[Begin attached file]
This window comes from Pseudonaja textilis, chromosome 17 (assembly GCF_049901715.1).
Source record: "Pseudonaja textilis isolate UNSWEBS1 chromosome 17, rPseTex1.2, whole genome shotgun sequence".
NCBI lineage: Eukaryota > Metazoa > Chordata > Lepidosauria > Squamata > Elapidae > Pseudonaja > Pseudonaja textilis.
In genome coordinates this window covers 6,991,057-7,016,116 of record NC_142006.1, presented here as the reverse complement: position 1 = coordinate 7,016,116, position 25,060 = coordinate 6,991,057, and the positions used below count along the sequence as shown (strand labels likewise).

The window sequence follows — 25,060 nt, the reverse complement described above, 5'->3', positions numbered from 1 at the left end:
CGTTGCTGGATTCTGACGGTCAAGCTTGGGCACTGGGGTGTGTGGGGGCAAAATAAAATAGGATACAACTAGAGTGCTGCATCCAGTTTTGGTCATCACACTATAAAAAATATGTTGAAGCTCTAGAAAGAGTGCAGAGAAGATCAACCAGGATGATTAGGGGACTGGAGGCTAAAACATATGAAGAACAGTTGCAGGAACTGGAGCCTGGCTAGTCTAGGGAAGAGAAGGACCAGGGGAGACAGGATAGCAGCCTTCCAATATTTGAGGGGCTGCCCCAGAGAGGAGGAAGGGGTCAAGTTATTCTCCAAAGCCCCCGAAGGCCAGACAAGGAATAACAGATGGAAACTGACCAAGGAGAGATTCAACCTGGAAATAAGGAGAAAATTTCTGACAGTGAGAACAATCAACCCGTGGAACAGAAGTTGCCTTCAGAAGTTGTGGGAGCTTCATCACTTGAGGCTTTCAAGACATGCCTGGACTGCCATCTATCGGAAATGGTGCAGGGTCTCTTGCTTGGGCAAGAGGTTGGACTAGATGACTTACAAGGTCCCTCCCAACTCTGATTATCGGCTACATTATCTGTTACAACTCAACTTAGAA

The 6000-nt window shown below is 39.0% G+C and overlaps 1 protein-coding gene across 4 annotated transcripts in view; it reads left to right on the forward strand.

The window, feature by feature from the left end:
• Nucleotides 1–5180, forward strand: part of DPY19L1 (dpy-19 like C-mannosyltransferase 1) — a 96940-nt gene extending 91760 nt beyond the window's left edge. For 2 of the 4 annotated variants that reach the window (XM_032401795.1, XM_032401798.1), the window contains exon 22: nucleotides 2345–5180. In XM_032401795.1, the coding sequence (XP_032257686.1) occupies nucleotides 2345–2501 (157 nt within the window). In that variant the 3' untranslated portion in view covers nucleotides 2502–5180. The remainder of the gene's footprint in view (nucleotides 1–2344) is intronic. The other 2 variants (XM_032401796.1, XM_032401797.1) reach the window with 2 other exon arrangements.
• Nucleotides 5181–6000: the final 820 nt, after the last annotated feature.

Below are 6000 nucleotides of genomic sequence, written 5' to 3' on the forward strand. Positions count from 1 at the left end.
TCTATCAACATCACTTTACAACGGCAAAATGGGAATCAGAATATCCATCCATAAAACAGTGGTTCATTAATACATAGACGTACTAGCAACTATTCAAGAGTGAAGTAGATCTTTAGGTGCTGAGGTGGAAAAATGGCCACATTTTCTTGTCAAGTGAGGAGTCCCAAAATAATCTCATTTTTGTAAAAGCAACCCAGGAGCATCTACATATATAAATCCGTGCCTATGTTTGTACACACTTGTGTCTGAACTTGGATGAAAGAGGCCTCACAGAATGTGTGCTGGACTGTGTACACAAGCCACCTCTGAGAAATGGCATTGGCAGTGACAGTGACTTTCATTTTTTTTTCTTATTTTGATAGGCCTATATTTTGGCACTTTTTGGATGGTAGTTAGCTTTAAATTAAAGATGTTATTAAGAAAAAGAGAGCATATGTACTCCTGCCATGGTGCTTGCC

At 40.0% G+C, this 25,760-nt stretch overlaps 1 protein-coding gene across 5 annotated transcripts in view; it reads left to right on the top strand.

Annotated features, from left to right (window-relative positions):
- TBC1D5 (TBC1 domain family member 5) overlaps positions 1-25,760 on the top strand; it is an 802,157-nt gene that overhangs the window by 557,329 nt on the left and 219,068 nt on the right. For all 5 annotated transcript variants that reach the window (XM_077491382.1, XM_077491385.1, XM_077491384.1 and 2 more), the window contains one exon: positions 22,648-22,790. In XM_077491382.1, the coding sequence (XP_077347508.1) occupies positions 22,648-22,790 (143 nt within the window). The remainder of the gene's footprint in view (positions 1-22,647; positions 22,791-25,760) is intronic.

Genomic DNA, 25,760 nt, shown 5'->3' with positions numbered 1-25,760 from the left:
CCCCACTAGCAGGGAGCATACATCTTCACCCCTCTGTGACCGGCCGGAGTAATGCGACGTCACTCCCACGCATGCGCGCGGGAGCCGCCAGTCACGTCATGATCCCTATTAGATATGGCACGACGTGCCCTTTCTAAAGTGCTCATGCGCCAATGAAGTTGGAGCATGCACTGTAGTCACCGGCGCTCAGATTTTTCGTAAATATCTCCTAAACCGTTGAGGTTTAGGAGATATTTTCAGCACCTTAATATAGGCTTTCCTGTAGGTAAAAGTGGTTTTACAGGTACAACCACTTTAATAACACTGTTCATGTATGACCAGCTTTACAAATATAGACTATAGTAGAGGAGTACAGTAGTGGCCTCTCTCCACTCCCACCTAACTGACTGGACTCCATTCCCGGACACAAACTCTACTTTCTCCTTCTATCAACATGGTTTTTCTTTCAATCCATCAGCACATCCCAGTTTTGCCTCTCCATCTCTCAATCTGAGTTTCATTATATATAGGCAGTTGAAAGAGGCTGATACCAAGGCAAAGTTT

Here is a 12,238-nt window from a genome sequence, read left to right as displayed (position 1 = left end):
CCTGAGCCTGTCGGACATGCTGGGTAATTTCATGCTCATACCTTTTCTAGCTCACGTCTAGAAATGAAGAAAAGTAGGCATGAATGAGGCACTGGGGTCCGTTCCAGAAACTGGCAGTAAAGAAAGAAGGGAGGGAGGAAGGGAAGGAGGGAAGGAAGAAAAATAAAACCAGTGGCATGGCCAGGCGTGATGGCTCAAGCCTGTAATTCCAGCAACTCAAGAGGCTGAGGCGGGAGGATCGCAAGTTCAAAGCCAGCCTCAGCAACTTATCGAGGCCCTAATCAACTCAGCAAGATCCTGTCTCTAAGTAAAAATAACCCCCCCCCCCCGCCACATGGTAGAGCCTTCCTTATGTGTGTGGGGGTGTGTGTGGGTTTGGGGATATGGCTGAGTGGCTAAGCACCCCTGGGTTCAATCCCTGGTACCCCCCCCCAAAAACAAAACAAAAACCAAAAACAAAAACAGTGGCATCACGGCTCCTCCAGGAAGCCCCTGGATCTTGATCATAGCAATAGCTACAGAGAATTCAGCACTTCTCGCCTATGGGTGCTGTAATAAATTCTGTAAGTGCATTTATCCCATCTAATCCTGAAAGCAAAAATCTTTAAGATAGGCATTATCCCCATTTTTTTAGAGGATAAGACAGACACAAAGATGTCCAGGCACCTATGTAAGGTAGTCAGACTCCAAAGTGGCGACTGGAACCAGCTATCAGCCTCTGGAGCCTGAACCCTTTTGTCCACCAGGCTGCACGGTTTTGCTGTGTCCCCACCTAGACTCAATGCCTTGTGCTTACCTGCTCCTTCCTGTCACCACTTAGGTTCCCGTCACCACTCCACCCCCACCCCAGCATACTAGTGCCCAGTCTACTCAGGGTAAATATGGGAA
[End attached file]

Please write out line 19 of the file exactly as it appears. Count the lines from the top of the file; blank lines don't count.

CCTGAGCCTGTCGGACATGCTGGGTAATTTCATGCTCATACCTTTTCTAGCTCACGTCTAGAAATGAAGAAAAGTAGGCATGAATGAGGCACTGGGGTCCGTTCCAGAAACTGGCAGTAAAGAAAGAAGGGAGGGAGGAAGGGAAGGAGGGAAGGAAGAAAAATAAAACCAGTGGCATGGCCAGGCGTGATGGCTCAAGCCTGTAATTCCAGCAACTCAAGAGGCTGAGGCGGGAGGATCGCAAGTTCAAAGCCAGCCTCAGCAACTTATCGAGGCCCTAATCAACTCAGCAAGATCCTGTCTCTAAGTAAAAATAACCCCCCCCCCCCGCCACATGGTAGAGCCTTCCTTATGTGTGTGGGGGTGTGTGTGGGTTTGGGGATATGGCTGAGTGGCTAAGCACCCCTGGGTTCAATCCCTGGTACCCCCCCCCAAAAACAAAACAAAAACCAAAAACAAAAACAGTGGCATCACGGCTCCTCCAGGAAGCCCCTGGATCTTGATCATAGCAATAGCTACAGAGAATTCAGCACTTCTCGCCTATGGGTGCTGTAATAAATTCTGTAAGTGCATTTATCCCATCTAATCCTGAAAGCAAAAATCTTTAAGATAGGCATTATCCCCATTTTTTTAGAGGATAAGACAGACACAAAGATGTCCAGGCACCTATGTAAGGTAGTCAGACTCCAAAGTGGCGACTGGAACCAGCTATCAGCCTCTGGAGCCTGAACCCTTTTGTCCACCAGGCTGCACGGTTTTGCTGTGTCCCCACCTAGACTCAATGCCTTGTGCTTACCTGCTCCTTCCTGTCACCACTTAGGTTCCCGTCACCACTCCACCCCCACCCCAGCATACTAGTGCCCAGTCTACTCAGGGTAAATATGGGAA